Worst: Can the reference account or user have admin/superuser permissions that MUST NOT be assigned to a new employee’s account? …

Offboarding employees securely can be risky ⚠️

Similar situation to the issues when you have new employees. But how do you ensure you are not leaving the door open when an employee is leaving the company?

At the very least, you will need to make that any static passwords to shared accounts have been changed.

BUT — this has impacts too, and who knows how many other teammates would be affected by the password change.

And imagine having to change the password for every script, application/service, and resources whenever someone is offboarding. Imagine teammates changing 4–5 times a month?

Ooof, team productivity would go down the drain reeeaaaalll fast.

So, use RBAC (Role-Based Access Control). Engineers can be part of a group for provisioning engineer-only permissions. Admins can be part of a group for enabling admin-only permissions. Then when it’s time to leave, just remove the teammates from the necessary group(s).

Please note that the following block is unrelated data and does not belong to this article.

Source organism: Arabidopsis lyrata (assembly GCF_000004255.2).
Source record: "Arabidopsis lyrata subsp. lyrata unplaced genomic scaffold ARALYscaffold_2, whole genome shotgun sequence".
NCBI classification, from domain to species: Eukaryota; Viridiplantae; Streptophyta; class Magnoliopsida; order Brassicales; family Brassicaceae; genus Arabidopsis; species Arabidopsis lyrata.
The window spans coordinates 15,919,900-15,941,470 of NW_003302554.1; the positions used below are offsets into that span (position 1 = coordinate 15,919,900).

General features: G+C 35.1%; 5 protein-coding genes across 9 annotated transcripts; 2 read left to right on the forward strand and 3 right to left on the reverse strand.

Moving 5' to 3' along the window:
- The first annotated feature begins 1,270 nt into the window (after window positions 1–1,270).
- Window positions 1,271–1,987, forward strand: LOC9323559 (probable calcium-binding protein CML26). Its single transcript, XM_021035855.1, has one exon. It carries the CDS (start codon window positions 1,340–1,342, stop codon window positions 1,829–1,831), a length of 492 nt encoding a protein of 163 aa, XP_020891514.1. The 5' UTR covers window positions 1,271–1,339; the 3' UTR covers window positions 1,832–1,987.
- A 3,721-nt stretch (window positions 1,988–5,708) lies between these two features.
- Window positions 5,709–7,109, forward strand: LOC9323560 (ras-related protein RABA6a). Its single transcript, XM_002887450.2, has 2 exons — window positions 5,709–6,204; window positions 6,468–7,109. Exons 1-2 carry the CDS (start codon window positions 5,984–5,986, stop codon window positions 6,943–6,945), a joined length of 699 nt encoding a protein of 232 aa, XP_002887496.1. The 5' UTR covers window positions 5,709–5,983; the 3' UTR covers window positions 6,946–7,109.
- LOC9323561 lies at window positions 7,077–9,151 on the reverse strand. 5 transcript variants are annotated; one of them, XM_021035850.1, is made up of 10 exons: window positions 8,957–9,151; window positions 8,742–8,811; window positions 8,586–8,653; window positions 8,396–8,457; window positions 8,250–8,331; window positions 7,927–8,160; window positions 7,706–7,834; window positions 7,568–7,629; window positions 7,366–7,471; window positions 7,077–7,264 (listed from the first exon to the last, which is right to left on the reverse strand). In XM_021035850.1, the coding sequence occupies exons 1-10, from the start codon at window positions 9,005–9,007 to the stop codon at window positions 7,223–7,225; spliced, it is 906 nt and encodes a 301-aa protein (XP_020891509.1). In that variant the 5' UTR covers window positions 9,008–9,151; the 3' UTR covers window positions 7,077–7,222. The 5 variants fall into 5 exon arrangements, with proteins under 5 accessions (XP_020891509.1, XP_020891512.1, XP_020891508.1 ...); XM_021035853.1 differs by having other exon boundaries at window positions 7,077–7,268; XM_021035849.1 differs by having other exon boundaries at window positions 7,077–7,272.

You’d need to use manual human intervention for the simplest changes 😠

Say, you need to reset a password, unlock a locked account, or rotate some KMS keys. That would all have to be done manually.

With IAM, all of that can be done much quicker.

Alright! I am sold on using IAM! Got any Best Practices to adhere to? 🤯

This is by no means an exhaustive list of all best practices. Just some quick tidbits based off of my experience working with AWS for the past 3.5 years.

1) 🛡️NEVER Grant Full (*) Wildcard Access… EVER!

In an Enterprise IT setting, you would not want every user to have unlimited access to an account. Matter of fact, nobody should possess full access to anything (apart from the account owner).

Example: If an employee’s job is to monitor application logs, they should simply have READONLY access to CloudWatch logs, or the log bucket in S3. They should not be able to delete or restart other services/applications, or view billing history details.

2) 🛡️Implement Groups instead of Multiple Users

It is safer to use groups instead of multiple users when possible. Groups make access provisioning and administration extremely easy.

Example: If a new engineer joins your company, they can be added to an IAM group for the engineers. That new person will then automatically inherit all the permissions allocated to that particular IAM group.

Whereas the alternative, in creating a user for each type of varied access read_abdul, write_abdul, admin_abdul is considered arduous, and obsolete due to maintenance overhead.